**Figure 7.**Posterior distribution of Model 3 for the infected and death errors with correlation in the covariance matrix.

**Figure 8.**Posterior distribution of Model 4 for the infected and death errors with no correlation in the covariance matrix.

**Figure 9.**Temporal comparison of the EKFs’ performances for the active cases along with the reported data and posterior mean response.

**Figure 10.**Temporal comparison of the EKFs’ performances for the death cases along with the reported data and posterior mean response.

**Figure 11.**EKFs’ performances for the unobserved hidden states, i.e., Susceptible, Exposed, Quarantined, Recovered cases, as compared to the posterior mean response.

Model | ${\widehat{\mathit{\sigma}}}_{1}$ | ${\widehat{\mathit{\sigma}}}_{2}$ | ${\widehat{\mathit{\sigma}}}_{12}$ | ${\widehat{\mathit{\alpha}}}_{1}$ | ${\widehat{\mathit{\alpha}}}_{2}$ |
---|---|---|---|---|---|

$\mathcal{MVN}$ with correlation | $\mathcal{U}\left. [100,1000\right]$ | $\mathcal{U}\left. [100,1000\right]$ | $\mathcal{U}[-1,1]$ | - ${}^{\u2020}$ | -${\phantom{\rule{3.33333pt}{0ex}}}^{\u2020}$ |

$\mathcal{MVN}$ without correlation | $\mathcal{U}\left. [100,1000\right]$ | $\mathcal{U}[100,1000]$ | -${\phantom{\rule{3.33333pt}{0ex}}}^{\u2020}$ | - ${}^{\u2020}$ | - ${}^{\u2020}$ |

$\mathcal{MSN}$ with correlation | $\mathcal{U}\left. [100,1000\right]$ | $\mathcal{U}\left. [100,1000\right]$ | $\mathcal{U}[-1,1]$ | $\mathcal{U}[-2,2]$ | $\mathcal{U}[-2,2]$ |

$\mathcal{MSN}$ without correlation | $\mathcal{U}\left. [100,1000\right]$ | $\mathcal{U}[100,1000]$ | - ${}^{\u2020}$ | $\mathcal{U}[-2,2]$ | $\mathcal{U}[-2,2]$ |

**Table 2.**Bayesian evidence for each error distribution along with the number of live points ${N}_{\mathrm{live}}$ and the number of likelihood function evaluations ${N}_{\mathrm{like}}$.

Model | ${\mathit{N}}_{\mathbf{live}}$ | log$\mathcal{Z}$ | ${\mathit{N}}_{\mathbf{like}}$ |
---|---|---|---|

Model-1: $\mathcal{MVN}$ with correlation | 60 | −263.215 ± 0.329 | 715 |

Model-2: $\mathcal{MVN}$ without correlation | 40 | −266.940 ± 0.403 | 463 |

Model-3: $\mathcal{MSN}$ with correlation | 100 | −263.546 ± 0.265 | 1239 |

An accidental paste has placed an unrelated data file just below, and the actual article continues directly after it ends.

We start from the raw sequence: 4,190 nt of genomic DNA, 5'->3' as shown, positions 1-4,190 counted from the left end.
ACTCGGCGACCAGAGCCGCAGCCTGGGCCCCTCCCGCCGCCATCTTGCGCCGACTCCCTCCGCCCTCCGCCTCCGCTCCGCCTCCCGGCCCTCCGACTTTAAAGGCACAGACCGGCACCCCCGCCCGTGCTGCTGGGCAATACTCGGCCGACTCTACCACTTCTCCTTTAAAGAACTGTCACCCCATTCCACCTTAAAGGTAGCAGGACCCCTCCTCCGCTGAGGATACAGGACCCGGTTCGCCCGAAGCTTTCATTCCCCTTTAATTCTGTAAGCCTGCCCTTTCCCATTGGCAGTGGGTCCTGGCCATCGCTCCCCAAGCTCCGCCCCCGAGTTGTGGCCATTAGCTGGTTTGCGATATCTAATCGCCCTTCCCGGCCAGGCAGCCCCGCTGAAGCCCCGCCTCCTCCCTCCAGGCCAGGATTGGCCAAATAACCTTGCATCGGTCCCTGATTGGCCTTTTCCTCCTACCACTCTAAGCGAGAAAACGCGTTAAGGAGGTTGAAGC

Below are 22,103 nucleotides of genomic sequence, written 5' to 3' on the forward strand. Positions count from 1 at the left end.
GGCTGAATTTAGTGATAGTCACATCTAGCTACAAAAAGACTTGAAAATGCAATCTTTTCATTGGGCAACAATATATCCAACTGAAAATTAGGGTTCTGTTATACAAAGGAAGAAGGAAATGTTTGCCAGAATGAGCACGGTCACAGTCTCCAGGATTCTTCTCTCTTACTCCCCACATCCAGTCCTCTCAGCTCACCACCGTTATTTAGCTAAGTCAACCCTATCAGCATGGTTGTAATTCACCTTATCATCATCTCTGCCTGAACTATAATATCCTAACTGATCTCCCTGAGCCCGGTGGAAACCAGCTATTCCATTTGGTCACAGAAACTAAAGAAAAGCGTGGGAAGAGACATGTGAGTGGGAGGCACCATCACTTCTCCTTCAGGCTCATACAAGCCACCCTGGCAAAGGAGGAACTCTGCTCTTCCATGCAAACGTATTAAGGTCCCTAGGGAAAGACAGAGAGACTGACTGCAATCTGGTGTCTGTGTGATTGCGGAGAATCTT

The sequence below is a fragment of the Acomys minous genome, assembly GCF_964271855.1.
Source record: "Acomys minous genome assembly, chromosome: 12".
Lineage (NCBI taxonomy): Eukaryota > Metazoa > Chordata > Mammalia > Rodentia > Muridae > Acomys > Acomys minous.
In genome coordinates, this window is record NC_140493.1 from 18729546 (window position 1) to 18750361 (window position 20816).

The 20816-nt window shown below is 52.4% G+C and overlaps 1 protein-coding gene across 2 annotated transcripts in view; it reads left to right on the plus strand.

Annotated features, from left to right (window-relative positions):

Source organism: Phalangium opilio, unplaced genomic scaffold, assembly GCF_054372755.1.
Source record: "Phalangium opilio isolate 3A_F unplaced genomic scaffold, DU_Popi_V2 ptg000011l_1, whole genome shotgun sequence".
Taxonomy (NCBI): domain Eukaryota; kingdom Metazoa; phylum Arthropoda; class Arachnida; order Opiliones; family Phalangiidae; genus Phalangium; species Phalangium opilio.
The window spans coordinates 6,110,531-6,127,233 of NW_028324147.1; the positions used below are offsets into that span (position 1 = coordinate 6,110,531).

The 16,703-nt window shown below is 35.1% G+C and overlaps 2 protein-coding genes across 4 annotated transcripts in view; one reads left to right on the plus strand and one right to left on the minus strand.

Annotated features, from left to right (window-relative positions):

Model-4: $\mathcal{MSN}$ without correlation | 80 | −263.548 ± 0.297 | 989 |

**Table 3.**Root Mean Square Errors (RMSEs) of the proposed EKFs with different noise distributions and covariance matrices.

EKF | Covariance Matrices | Infected RMSE | Death RMSE |
---|---|---|---|

EKF1 $\mathcal{MVN}$ with correlation | $\Xi $ = 500 × ${I}_{6\times 6}$, $\mathsf{\Omega}$ = $\left. [\begin{array}{cc}93.81& 0.1001\\ 0.1001& 995.91\end{array}\right]$ | 67.1907 | 26.9871 |

EKF2 $\mathcal{MVN}$ without correlation | $\Xi $ = 500 × ${I}_{6\times 6}$, $\mathsf{\Omega}$ = diag[82.017, 989.20] | 61.2482 | 26.6587 |

EKF3 $\mathcal{MSN}$ with correlation | $\Xi $ = 500 × ${I}_{6\times 6}$, $\mathsf{\Omega}$ = $\left. [\begin{array}{cc}92.53& 0.13469\\ 0.13469& 994.59\end{array}\right]$ | 66.5684 | 26.9649 |

EKF4 $\mathcal{MSN}$ without correlation | $\Xi $ = 500 × ${I}_{6\times 6}$, $\mathsf{\Omega}$ = diag[93.17, 994.56] | 66.8042 | 26.9032 |

EKF5 | $\Xi $ = 500 × ${I}_{6\times 6}$, $\mathsf{\Omega}$ = diag[100, 1000], Ref. [1] | 70.1258 | 27.0861 |

**Table 4.**Mean Posterior estimates of the SEIQRD model parameters for the long-term Saudi Arabia COVID-19 Data.

Parameter | Parameter Value | ||
---|---|---|---|

Description | Mean | Standard Deviation | |

$\beta $ | infection rate | 3 $\times {10}^{-8}$ | 4.4 $\times \phantom{\rule{3.33333pt}{0ex}}{10}^{-9}$ |

$\alpha $ | reinfection rate | 0.0028 | 1.4 $\times \phantom{\rule{3.33333pt}{0ex}}{10}^{-5}$ |

$\u03f5$ | incubation period | 0.0353 | 0.00361 |

q | quarantine rate | 0.9593 | 0.0033 |

$qt$ | quarantine period | 0.5939 | 0.0521 |

d | death rate | 4 $\times \phantom{\rule{3.33333pt}{0ex}}{10}^{-3}$ | 2.7 $\times \phantom{\rule{3.33333pt}{0ex}}{10}^{-5}$ |

$\gamma $ | recovery rate | 0.9586 | 0.0031 |

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**MDPI and ACS Style**

Alyami, L.; Panda, D.K.; Das, S.
Bayesian Noise Modelling for State Estimation of the Spread of COVID-19 in Saudi Arabia with Extended Kalman Filters. *Sensors* **2023**, *23*, 4734.
https://doi.org/10.3390/s23104734

**AMA Style**

Alyami L, Panda DK, Das S.
Bayesian Noise Modelling for State Estimation of the Spread of COVID-19 in Saudi Arabia with Extended Kalman Filters. *Sensors*. 2023; 23(10):4734.
https://doi.org/10.3390/s23104734

**Chicago/Turabian Style**

Alyami, Lamia, Deepak Kumar Panda, and Saptarshi Das.
2023. "Bayesian Noise Modelling for State Estimation of the Spread of COVID-19 in Saudi Arabia with Extended Kalman Filters" *Sensors* 23, no. 10: 4734.
https://doi.org/10.3390/s23104734